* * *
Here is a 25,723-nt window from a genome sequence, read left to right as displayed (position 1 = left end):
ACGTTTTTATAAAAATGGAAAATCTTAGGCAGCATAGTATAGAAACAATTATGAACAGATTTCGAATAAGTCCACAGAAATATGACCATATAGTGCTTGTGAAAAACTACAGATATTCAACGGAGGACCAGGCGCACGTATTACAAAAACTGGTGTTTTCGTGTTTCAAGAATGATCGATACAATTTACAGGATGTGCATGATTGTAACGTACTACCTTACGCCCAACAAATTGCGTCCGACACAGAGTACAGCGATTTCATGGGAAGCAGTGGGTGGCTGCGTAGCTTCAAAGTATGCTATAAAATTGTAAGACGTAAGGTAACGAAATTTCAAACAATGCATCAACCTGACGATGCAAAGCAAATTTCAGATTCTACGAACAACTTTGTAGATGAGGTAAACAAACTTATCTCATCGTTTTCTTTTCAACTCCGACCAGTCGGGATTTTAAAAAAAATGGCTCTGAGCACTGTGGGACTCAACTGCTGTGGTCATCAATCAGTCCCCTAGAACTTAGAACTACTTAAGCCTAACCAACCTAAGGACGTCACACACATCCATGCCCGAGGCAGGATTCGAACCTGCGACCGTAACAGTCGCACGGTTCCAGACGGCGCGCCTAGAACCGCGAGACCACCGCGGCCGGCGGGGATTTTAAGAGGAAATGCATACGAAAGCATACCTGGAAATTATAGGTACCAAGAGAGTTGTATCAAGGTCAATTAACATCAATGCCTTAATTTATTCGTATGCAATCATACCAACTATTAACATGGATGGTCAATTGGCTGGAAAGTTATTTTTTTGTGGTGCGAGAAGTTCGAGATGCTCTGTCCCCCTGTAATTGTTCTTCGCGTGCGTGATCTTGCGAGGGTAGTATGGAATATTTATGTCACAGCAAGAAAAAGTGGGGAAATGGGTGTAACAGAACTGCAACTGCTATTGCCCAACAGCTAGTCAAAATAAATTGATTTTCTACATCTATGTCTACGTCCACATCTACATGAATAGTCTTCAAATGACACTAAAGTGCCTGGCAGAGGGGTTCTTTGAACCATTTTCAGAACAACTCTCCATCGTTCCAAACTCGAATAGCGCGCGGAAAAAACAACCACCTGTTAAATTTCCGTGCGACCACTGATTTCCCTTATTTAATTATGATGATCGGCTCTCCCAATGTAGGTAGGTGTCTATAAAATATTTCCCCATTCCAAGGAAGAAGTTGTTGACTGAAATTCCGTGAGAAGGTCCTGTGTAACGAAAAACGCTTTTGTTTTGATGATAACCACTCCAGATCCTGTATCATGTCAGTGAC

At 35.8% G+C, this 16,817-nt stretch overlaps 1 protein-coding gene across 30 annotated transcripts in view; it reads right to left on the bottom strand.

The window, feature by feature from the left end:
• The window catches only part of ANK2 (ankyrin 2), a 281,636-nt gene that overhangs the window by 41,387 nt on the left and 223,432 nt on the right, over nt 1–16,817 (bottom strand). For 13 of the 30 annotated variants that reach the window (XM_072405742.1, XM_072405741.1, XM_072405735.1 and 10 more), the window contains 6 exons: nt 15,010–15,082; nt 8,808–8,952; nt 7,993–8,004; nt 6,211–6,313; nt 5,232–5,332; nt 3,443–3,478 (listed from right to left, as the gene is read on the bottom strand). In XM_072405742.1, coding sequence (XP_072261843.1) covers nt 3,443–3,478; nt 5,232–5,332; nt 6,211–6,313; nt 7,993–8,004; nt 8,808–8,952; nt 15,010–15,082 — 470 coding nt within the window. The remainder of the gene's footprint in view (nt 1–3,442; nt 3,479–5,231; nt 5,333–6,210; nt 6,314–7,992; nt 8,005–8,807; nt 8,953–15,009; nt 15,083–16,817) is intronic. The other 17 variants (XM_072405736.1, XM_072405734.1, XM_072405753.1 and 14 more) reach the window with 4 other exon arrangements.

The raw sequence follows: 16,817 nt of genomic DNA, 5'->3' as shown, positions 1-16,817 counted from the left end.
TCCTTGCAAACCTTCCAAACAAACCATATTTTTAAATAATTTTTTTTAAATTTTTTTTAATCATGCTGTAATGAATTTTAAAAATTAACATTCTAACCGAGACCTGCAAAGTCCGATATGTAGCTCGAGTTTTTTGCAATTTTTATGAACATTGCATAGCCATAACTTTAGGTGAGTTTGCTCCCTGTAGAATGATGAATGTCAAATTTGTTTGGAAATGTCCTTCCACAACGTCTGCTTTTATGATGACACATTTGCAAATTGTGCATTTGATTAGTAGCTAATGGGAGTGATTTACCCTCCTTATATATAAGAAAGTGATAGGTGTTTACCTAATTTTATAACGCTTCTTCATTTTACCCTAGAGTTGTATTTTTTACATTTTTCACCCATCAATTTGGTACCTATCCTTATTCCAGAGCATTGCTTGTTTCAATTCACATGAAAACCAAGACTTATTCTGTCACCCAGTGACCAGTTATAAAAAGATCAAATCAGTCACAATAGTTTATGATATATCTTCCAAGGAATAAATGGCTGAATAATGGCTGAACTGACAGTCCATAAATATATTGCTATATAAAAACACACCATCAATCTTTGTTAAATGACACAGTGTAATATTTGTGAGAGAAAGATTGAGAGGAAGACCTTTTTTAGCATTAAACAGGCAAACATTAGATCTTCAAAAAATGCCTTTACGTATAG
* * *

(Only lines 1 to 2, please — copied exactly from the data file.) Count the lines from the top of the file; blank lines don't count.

Here is a 25,723-nt window from a genome sequence, read left to right as displayed (position 1 = left end):
ACGTTTTTATAAAAATGGAAAATCTTAGGCAGCATAGTATAGAAACAATTATGAACAGATTTCGAATAAGTCCACAGAAATATGACCATATAGTGCTTGTGAAAAACTACAGATATTCAACGGAGGACCAGGCGCACGTATTACAAAAACTGGTGTTTTCGTGTTTCAAGAATGATCGATACAATTTACAGGATGTGCATGATTGTAACGTACTACCTTACGCCCAACAAATTGCGTCCGACACAGAGTACAGCGATTTCATGGGAAGCAGTGGGTGGCTGCGTAGCTTCAAAGTATGCTATAAAATTGTAAGACGTAAGGTAACGAAATTTCAAACAATGCATCAACCTGACGATGCAAAGCAAATTTCAGATTCTACGAACAACTTTGTAGATGAGGTAAACAAACTTATCTCATCGTTTTCTTTTCAACTCCGACCAGTCGGGATTTTAAAAAAAATGGCTCTGAGCACTGTGGGACTCAACTGCTGTGGTCATCAATCAGTCCCCTAGAACTTAGAACTACTTAAGCCTAACCAACCTAAGGACGTCACACACATCCATGCCCGAGGCAGGATTCGAACCTGCGACCGTAACAGTCGCACGGTTCCAGACGGCGCGCCTAGAACCGCGAGACCACCGCGGCCGGCGGGGATTTTAAGAGGAAATGCATACGAAAGCATACCTGGAAATTATAGGTACCAAGAGAGTTGTATCAAGGTCAATTAACATCAATGCCTTAATTTATTCGTATGCAATCATACCAACTATTAACATGGATGGTCAATTGGCTGGAAAGTTATTTTTTTGTGGTGCGAGAAGTTCGAGATGCTCTGTCCCCCTGTAATTGTTCTTCGCGTGCGTGATCTTGCGAGGGTAGTATGGAATATTTATGTCACAGCAAGAAAAAGTGGGGAAATGGGTGTAACAGAACTGCAACTGCTATTGCCCAACAGCTAGTCAAAATAAATTGATTTTCTACATCTATGTCTACGTCCACATCTACATGAATAGTCTTCAAATGACACTAAAGTGCCTGGCAGAGGGGTTCTTTGAACCATTTTCAGAACAACTCTCCATCGTTCCAAACTCGAATAGCGCGCGGAAAAAACAACCACCTGTTAAATTTCCGTGCGACCACTGATTTCCCTTATTTAATTATGATGATCGGCTCTCCCAATGTAGGTAGGTGTCTATAAAATATTTCCCCATTCCAAGGAAGAAGTTGTTGACTGAAATTCCGTGAGAAGGTCCTGTGTAACGAAAAACGCTTTTGTTTTGATGATAACCACTCCAGATCCTGTATCATGTCAGTGAC